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the promise of hope, on the promise of change. many of us believed in that promise. many of us believed when you said, yes, we can. i'm sorry to tell you, eight years down the line, that instead of hope, many of us feel even more despair. instead of change, the status quo remains, or perhaps, has even gotten worse. but not all hope is lost, mr. president. you still have a few months left in office. and i know that i speak on behalf of millions of people around the world when i say that you can still leave a positive legacy, you can still leave a positive legacy of your presidency. you can still leave a positive legacy in the books of history. but you're going to have to do some very, very simple promises that you yourselves campaigned on. mr. president, close down guantanamo bay! mr. president, scale down and back the drone strikes! mr. president, help the syrian refugees. support the rights of the
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palestinian people to live in dignity and freedom like the rest of humanity. our scholars mentioned that when it comes to political power and stability, allah values justice even more than he values faith. and that is why a just society, even if it doesn't have faith, will be blessed in this world with strength and might, and a muslim society that doesn't have justice will not be blessed with that power. and there's no doubt -- and i say this as a critic -- there's no doubt that our country overall has many strengths and freedoms, the freedom to criticize even as i stand on this stage. and we appreciate those freedoms. american muslims, if you ever feel that the situation is too depressing, all you need to do is to look over the pond and see the european scene. we thank allah that we have freedoms far better than our muslim brothers and sisters in europe. i'm still trying to digest the
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burkini ban coming from france. this burkini ban, the same country that in its ruling said that the burkini -- and i nonconvictions of some people, end quote. the same country that insisted on the right to offend other religions, that insisted on the right to offend prophets, itself felt offended by the modesty of a muslim woman. and another point must be made here. in any other context, brothers and sisters, if a group of men surrounded a woman and forced her to take her clothes off, they would be labeled as delinquent bullies and rowdy hooligans. i have a message for the french politicians and police. simply because you wield power, simply because you have the law behind you, simply because you're wearing police suits, it makes you no less of a bunch of hooligans and rowdy thugs when you surround a lady and force her to take her own clothes off.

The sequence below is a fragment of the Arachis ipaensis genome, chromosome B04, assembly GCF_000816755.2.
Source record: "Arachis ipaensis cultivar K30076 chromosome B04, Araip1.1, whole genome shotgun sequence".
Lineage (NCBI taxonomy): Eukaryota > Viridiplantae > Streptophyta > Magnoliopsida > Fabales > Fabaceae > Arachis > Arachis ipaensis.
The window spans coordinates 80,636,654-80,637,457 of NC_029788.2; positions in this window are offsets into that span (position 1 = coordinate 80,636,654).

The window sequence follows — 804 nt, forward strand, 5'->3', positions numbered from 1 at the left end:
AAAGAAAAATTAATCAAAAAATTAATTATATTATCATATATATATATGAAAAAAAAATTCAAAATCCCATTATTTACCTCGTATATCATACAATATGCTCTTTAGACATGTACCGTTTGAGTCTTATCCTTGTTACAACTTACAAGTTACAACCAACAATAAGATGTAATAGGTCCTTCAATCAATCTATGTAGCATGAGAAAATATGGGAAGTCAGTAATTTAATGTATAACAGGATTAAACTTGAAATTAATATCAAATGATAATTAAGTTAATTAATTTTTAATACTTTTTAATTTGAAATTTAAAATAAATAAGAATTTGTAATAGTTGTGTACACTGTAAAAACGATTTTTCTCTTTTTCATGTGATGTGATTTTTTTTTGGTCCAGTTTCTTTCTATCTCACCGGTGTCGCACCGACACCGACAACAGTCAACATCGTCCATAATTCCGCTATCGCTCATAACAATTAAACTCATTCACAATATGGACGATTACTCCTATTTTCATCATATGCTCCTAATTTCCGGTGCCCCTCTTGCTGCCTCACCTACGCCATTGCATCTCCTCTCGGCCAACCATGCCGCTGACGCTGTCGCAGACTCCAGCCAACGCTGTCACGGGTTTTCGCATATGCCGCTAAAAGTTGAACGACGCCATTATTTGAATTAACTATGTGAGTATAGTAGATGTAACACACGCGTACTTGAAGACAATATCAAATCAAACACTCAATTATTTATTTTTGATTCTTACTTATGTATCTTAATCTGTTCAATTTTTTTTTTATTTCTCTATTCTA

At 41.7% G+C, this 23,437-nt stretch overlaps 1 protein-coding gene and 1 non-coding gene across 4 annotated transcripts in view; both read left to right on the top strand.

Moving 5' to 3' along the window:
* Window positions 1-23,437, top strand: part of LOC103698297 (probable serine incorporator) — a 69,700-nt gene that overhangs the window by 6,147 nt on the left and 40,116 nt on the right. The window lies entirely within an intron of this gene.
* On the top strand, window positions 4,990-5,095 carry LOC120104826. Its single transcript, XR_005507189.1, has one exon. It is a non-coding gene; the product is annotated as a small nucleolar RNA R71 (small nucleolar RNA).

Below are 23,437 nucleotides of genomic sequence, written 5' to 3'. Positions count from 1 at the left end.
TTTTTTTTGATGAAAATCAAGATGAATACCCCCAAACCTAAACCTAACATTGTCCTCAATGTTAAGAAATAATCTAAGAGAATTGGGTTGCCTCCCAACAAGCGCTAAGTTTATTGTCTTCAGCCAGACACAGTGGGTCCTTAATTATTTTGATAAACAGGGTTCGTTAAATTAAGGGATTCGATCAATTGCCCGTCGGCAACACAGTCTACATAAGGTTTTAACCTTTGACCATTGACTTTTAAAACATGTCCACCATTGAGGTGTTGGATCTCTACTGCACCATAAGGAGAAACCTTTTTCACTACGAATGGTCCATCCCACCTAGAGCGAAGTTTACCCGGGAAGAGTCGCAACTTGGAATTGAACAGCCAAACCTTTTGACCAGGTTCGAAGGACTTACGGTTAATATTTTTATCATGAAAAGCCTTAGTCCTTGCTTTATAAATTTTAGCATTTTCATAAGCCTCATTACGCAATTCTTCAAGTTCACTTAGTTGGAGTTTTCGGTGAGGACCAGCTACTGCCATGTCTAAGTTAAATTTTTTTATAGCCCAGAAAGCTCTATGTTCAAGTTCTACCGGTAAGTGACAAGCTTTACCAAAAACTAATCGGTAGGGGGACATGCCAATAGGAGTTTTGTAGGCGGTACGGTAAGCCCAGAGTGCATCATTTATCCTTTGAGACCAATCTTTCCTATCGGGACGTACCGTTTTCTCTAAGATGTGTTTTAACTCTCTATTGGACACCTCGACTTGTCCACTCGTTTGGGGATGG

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shame on you! shame on you! shame on you and your hypocrisy and your shallow claims of being vanguards of liberty and legality and fraternity. but you know what, enough of grumbling and complaining. that has its time and its place. enough of the islamaphobes. our religious tells us we should be thankful and appreciative for our blessings, and the koran mentions that the two greatest ble blessings any society has -- [ speaking foreign language ] food so that we are not hungry and safety so that we're not worried about civil war and [ speaking foreign language ] american muslims have, by and large, by and large, these two far better than other lands. here we are in the best ten days of the year, as the pilgrims are
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gathered in arafat, in mecca, here we are in these blessed ten days, and i remind myself and all of you that let us think of the plight of muslims around the world. look at our brothers and sisters in syria. look at their plight in kashmir. see what is happening in myanmar. in so many muslim lands, our brethren go to sleep at night worrying about bombs and they wake up in the morning worried about where to get their food. so -- [ speaking foreign language ] we thank allah for all the blessings he has given us. and i strongly disagree with the sentiment that some people have that they're always complaining about the times that we live in. recently, i heard somebody moan and say that this is the worst time to be a muslim in america. i disagree. in fact, i believe this is the best time to be a muslim in america. there's never been a better time. do you know why? it goes back to the theme of this convention, navigating challenges and seizing opportunities.
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we are facing colossal challenges, unprecedented challenges. and it is a struggle navigating our way through those challenges. it's a struggle to always try to find opportunities in the problems around us. these days, we are constantly having to struggle to maintain our faith, to struggle to express our faith, to struggle to defend our faith. in fact, it is a never-ending struggle to overcome the xenophobia and islamophobia. but in that struggle, we feel a renewed passion for our faith, a renewed commitment to our cause on earth. in that struggle is our continuous attachment to our lord, our prophet, our book, our message, our call. in that struggle, we find meaning and purpose in our life. and you know what, brothers and sisters? i've been using english way too long, because arabic has a word for struggle. and the koran has a word for struggle.